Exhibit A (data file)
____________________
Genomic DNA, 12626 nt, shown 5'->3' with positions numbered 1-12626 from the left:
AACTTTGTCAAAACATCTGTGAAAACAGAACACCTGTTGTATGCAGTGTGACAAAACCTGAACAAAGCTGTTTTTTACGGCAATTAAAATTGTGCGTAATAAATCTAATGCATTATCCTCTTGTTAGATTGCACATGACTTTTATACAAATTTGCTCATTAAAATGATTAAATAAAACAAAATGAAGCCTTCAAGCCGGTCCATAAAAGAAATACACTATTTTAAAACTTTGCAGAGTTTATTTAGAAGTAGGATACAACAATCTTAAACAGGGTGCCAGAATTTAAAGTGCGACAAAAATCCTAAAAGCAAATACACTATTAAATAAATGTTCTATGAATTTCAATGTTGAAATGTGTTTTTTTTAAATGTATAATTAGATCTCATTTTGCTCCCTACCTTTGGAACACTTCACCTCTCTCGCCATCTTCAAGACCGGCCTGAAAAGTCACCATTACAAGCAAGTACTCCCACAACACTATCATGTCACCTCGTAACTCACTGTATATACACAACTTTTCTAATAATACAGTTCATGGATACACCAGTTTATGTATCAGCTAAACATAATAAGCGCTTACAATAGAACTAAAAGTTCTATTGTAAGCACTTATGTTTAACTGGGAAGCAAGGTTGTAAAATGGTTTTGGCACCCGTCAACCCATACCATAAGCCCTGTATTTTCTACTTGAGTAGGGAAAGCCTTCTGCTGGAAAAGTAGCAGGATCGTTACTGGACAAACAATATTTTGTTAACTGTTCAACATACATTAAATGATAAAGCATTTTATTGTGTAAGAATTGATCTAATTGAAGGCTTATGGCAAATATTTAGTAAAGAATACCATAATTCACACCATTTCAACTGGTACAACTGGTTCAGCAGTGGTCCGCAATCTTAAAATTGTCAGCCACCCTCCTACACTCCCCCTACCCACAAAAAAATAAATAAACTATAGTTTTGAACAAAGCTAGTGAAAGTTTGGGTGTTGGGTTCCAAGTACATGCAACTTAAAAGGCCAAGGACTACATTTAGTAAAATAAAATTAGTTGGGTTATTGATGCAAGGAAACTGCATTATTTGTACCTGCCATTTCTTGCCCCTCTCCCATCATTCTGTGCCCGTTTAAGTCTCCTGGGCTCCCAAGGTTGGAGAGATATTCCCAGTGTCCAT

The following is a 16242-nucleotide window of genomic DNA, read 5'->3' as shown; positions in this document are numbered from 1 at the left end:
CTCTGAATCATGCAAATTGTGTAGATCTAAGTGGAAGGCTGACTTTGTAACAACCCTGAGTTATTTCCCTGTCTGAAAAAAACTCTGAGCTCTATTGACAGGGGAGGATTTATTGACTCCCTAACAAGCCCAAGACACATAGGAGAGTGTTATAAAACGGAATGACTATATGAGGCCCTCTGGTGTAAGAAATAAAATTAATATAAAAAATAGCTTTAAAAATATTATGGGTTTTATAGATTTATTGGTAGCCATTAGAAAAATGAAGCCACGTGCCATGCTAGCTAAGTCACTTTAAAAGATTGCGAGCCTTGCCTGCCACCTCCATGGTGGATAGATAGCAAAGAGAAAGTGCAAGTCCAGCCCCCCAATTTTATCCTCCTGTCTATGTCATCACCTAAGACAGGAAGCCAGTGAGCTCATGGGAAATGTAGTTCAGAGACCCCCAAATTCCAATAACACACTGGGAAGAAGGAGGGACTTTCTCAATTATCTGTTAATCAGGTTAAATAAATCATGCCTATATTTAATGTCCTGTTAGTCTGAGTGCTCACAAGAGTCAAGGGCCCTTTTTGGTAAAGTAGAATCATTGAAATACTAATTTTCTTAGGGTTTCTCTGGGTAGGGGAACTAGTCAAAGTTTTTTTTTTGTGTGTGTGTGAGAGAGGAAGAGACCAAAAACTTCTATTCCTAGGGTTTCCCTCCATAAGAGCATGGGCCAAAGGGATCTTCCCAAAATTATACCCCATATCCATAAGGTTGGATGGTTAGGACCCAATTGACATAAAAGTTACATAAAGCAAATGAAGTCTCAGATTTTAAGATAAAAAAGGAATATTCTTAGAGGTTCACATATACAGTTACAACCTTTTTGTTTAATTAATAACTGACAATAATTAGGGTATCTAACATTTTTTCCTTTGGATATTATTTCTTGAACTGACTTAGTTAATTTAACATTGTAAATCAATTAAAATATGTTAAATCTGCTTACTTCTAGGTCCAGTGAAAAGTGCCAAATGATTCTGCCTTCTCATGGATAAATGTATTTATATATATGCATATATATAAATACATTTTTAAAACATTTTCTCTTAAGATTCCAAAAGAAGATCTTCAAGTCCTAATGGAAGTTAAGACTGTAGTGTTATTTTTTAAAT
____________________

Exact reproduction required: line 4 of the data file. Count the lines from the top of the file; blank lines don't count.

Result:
CTCTGAATCATGCAAATTGTGTAGATCTAAGTGGAAGGCTGACTTTGTAACAACCCTGAGTTATTTCCCTGTCTGAAAAAAACTCTGAGCTCTATTGACAGGGGAGGATTTATTGACTCCCTAACAAGCCCAAGACACATAGGAGAGTGTTATAAAACGGAATGACTATATGAGGCCCTCTGGTGTAAGAAATAAAATTAATATAAAAAATAGCTTTAAAAATATTATGGGTTTTATAGATTTATTGGTAGCCATTAGAAAAATGAAGCCACGTGCCATGCTAGCTAAGTCACTTTAAAAGATTGCGAGCCTTGCCTGCCACCTCCATGGTGGATAGATAGCAAAGAGAAAGTGCAAGTCCAGCCCCCCAATTTTATCCTCCTGTCTATGTCATCACCTAAGACAGGAAGCCAGTGAGCTCATGGGAAATGTAGTTCAGAGACCCCCAAATTCCAATAACACACTGGGAAGAAGGAGGGACTTTCTCAATTATCTGTTAATCAGGTTAAATAAATCATGCCTATATTTAATGTCCTGTTAGTCTGAGTGCTCACAAGAGTCAAGGGCCCTTTTTGGTAAAGTAGAATCATTGAAATACTAATTTTCTTAGGGTTTCTCTGGGTAGGGGAACTAGTCAAAGTTTTTTTTTTGTGTGTGTGTGAGAGAGGAAGAGACCAAAAACTTCTATTCCTAGGGTTTCCCTCCATAAGAGCATGGGCCAAAGGGATCTTCCCAAAATTATACCCCATATCCATAAGGTTGGATGGTTAGGACCCAATTGACATAAAAGTTACATAAAGCAAATGAAGTCTCAGATTTTAAGATAAAAAAGGAATATTCTTAGAGGTTCACATATACAGTTACAACCTTTTTGTTTAATTAATAACTGACAATAATTAGGGTATCTAACATTTTTTCCTTTGGATATTATTTCTTGAACTGACTTAGTTAATTTAACATTGTAAATCAATTAAAATATGTTAAATCTGCTTACTTCTAGGTCCAGTGAAAAGTGCCAAATGATTCTGCCTTCTCATGGATAAATGTATTTATATATATGCATATATATAAATACATTTTTAAAACATTTTCTCTTAAGATTCCAAAAGAAGATCTTCAAGTCCTAATGGAAGTTAAGACTGTAGTGTTATTTTTTAAAT